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Laser beam and EMP launchers to fight against drones

Posted August. 06, 2020 07:39,   

Updated August. 06, 2020 07:39


The Agency for Defense Development (ADD) revealed advanced weapons, such as laser interception weapons to neutralize an enemy’s unmanned air vehicles (UAV) and electromagnetic pulse (EMP) launchers against drones, for the first time.

The ADD held an event on Monday to host the joint demonstration and exhibition of future weapons at its test site in Anheung, Taean, South Chungcheong Province, and showcased the weapons that are at the center of the agency’s research and development efforts. The ADD marks the 50th anniversary of its foundation on Thursday. Among the advanced weapons revealed on Monday, the laser interception weapons, which the ADD is developing with a goal of deploying them by 2023, garnered a lot of attention.

The ADD shared a video in September last year of shooting down a UAV with 10 kW and 20 kW laser beam using the laser interceptor 3 kilometers away. The agency also shared an image of a rocket model made of metal plates penetrated with a laser beam. “South Korea’s laser beam production technology is the second in the world following the U.S. with only one to two years of technology gap to the country,” said a member of the ADD.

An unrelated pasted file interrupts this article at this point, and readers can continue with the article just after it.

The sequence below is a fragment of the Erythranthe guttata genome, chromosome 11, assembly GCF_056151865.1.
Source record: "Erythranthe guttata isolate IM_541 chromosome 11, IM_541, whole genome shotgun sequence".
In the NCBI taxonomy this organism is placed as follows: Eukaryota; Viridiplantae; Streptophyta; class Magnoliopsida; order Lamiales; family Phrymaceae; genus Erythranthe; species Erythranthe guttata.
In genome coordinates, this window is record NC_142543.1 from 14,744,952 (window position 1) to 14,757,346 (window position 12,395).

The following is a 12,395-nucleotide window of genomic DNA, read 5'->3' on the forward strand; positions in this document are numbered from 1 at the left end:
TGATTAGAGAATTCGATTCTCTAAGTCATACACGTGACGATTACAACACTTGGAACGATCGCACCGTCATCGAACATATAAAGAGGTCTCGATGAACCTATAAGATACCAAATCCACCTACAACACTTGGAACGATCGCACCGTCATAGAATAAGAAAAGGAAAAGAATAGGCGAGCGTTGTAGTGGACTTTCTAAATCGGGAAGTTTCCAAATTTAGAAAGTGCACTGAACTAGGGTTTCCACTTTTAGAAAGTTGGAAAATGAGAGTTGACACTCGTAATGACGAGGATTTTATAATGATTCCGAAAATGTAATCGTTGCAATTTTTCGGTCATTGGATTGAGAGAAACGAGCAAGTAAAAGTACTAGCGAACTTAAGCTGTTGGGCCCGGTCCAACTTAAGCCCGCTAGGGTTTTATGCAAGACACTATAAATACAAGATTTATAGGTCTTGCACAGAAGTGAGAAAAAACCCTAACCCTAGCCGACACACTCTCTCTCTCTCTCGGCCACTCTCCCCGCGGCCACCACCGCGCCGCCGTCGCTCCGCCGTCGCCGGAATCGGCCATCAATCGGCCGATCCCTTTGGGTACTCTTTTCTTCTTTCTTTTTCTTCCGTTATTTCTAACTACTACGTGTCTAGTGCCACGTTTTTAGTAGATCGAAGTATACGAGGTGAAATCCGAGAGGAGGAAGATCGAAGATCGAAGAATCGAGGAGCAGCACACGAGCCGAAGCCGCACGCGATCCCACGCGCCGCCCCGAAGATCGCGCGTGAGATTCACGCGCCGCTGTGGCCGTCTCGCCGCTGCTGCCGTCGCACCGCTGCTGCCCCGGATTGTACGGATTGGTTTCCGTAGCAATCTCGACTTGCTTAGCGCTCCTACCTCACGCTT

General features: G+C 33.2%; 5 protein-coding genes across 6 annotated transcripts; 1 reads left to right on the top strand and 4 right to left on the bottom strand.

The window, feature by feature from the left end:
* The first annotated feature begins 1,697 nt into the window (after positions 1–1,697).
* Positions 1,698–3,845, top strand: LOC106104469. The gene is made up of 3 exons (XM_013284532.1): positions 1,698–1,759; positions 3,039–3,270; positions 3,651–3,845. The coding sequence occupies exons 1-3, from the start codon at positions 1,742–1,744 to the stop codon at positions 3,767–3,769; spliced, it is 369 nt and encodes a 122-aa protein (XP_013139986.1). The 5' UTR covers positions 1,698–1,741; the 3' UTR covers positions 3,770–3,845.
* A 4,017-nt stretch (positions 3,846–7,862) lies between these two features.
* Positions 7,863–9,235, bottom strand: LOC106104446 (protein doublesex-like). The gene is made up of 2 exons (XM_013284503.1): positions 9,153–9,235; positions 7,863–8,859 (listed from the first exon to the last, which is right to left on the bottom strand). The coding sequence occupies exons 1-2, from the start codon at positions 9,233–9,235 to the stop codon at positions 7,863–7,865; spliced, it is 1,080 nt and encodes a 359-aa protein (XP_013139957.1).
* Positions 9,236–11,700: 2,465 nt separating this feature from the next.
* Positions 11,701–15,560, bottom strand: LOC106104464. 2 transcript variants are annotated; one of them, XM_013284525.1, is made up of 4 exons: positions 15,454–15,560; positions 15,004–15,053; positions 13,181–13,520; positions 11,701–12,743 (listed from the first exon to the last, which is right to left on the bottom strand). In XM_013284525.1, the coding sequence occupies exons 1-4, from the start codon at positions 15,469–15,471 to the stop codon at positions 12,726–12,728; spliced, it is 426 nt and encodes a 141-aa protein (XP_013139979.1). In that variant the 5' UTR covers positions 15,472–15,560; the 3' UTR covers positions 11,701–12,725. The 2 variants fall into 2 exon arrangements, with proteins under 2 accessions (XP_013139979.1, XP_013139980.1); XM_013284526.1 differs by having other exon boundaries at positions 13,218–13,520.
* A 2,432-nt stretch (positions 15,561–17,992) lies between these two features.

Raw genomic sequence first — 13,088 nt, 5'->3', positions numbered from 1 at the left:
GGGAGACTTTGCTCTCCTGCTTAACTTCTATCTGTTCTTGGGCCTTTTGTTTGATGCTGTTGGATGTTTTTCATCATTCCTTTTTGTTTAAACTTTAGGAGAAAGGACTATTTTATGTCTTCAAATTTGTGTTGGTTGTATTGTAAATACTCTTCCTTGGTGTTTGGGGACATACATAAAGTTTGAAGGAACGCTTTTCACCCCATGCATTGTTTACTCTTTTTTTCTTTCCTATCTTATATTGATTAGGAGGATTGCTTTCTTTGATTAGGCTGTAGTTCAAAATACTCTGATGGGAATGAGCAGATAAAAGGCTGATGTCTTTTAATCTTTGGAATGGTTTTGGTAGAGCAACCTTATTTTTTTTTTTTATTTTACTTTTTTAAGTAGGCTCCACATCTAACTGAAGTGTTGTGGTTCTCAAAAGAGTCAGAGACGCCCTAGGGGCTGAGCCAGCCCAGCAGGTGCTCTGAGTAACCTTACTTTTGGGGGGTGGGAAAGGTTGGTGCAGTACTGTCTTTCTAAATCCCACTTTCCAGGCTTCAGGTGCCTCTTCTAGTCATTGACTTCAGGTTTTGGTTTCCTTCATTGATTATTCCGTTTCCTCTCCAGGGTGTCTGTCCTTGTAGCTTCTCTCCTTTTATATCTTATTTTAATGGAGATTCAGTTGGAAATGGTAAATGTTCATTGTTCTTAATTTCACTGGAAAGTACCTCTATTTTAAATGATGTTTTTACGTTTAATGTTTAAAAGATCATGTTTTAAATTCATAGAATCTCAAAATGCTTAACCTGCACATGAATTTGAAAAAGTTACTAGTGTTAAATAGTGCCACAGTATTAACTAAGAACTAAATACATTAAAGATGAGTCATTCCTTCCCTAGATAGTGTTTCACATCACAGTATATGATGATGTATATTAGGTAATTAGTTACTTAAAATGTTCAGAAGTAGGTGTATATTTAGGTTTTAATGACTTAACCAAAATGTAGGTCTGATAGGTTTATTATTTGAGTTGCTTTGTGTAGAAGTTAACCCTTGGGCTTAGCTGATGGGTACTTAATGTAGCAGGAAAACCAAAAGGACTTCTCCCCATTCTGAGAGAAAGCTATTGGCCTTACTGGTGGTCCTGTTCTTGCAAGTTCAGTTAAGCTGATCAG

The ADD also revealed EMP launchers to fight drones by turning an enemy’s electronic devices into scrap metal. EMP weapons, which emit very strong electromagnetic waves, are referred to as one of the most well-known asymmetric weapons to address North Korea’s threats. A test video of bringing down three small drones flying in a cluster using the weapon was also released. The ADD has been improving the performance of the EMP emitter that can be mounted on bombs dropped from aircraft since 2008.

Since the end of last year, the agency has been also working on synthetic aperture radar (SAR) technologies to use for micro reconnaissance satellites. Micro SAR reconnaissance satellites can monitor an object of one meter or taller on the ground from 510 kilometers in the air both during the day and at night, regardless of weather conditions. The satellites were often used by the U.S. and Russia to fill gaps when there are issues with military satellites. Launching 32 SAR satellites would allow the reconnaissance of the Korean Peninsula and the nearby region every 30 minutes.

The ADD is also working on the development of COVID-19 treatments based on its experience to develop a medication for the Hantaan virus. A member of the ADD said they have confirmed the efficacy of the drug by conducting cell and animal tests using siRNA.

Kyu-Jin Shin newjin@donga.com